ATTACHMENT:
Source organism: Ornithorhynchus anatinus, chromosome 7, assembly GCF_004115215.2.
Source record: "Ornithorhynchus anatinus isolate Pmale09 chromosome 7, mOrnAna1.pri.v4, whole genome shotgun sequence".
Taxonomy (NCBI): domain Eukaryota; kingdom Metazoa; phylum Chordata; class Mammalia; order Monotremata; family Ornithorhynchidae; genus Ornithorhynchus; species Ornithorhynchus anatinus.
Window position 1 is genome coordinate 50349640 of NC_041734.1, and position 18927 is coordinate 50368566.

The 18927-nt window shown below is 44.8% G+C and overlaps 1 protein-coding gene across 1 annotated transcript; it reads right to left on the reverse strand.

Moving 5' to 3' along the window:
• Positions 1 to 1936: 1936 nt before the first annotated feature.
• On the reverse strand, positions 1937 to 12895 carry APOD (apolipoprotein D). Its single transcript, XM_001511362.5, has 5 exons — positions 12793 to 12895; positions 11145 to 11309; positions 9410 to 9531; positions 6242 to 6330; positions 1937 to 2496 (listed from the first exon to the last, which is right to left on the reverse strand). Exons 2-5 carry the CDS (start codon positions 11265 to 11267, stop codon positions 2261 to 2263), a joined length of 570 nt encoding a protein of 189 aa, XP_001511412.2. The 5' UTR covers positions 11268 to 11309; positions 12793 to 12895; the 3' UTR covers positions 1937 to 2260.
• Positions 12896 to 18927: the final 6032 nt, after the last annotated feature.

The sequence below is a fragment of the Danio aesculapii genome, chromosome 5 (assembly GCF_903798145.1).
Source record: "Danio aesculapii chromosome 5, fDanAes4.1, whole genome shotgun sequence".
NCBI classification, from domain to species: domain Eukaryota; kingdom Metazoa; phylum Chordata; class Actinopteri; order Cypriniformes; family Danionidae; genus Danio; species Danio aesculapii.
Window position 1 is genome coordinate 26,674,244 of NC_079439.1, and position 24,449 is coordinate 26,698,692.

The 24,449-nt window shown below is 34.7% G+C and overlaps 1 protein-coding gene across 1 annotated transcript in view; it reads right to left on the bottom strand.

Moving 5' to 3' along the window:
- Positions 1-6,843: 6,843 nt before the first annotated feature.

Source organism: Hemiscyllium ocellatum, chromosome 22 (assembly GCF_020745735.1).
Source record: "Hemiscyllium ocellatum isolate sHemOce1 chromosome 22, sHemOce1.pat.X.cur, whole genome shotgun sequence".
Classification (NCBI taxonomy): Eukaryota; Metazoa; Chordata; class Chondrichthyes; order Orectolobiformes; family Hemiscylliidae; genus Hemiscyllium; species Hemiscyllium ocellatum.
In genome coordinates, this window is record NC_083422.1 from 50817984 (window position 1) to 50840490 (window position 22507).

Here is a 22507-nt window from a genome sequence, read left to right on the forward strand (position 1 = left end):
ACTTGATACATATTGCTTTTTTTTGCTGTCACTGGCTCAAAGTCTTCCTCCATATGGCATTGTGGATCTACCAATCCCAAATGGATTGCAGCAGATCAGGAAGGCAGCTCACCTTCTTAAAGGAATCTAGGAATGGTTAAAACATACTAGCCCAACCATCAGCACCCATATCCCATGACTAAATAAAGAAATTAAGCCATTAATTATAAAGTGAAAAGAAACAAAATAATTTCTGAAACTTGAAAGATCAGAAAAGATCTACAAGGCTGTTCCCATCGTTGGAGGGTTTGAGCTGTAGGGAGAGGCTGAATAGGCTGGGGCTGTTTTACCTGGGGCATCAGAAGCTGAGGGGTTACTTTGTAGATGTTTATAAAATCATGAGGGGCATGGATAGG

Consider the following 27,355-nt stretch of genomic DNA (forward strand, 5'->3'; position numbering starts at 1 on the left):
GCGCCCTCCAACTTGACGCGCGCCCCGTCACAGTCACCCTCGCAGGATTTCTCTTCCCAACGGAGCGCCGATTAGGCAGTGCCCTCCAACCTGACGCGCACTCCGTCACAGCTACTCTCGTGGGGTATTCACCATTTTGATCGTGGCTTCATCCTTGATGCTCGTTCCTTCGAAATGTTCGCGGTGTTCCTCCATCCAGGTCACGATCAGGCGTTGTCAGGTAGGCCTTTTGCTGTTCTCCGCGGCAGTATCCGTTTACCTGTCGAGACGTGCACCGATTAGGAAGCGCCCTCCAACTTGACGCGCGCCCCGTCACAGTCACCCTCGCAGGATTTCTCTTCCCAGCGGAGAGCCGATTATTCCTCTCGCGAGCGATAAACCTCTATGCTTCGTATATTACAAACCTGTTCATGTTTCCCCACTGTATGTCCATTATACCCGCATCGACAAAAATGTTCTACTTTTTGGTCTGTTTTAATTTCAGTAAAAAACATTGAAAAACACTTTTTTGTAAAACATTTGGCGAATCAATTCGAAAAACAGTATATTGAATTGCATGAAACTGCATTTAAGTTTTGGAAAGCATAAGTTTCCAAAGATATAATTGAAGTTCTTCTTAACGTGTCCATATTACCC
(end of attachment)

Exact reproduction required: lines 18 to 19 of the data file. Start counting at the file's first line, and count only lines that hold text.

Source record: "Hemiscyllium ocellatum isolate sHemOce1 chromosome 22, sHemOce1.pat.X.cur, whole genome shotgun sequence".
Classification (NCBI taxonomy): Eukaryota; Metazoa; Chordata; class Chondrichthyes; order Orectolobiformes; family Hemiscylliidae; genus Hemiscyllium; species Hemiscyllium ocellatum.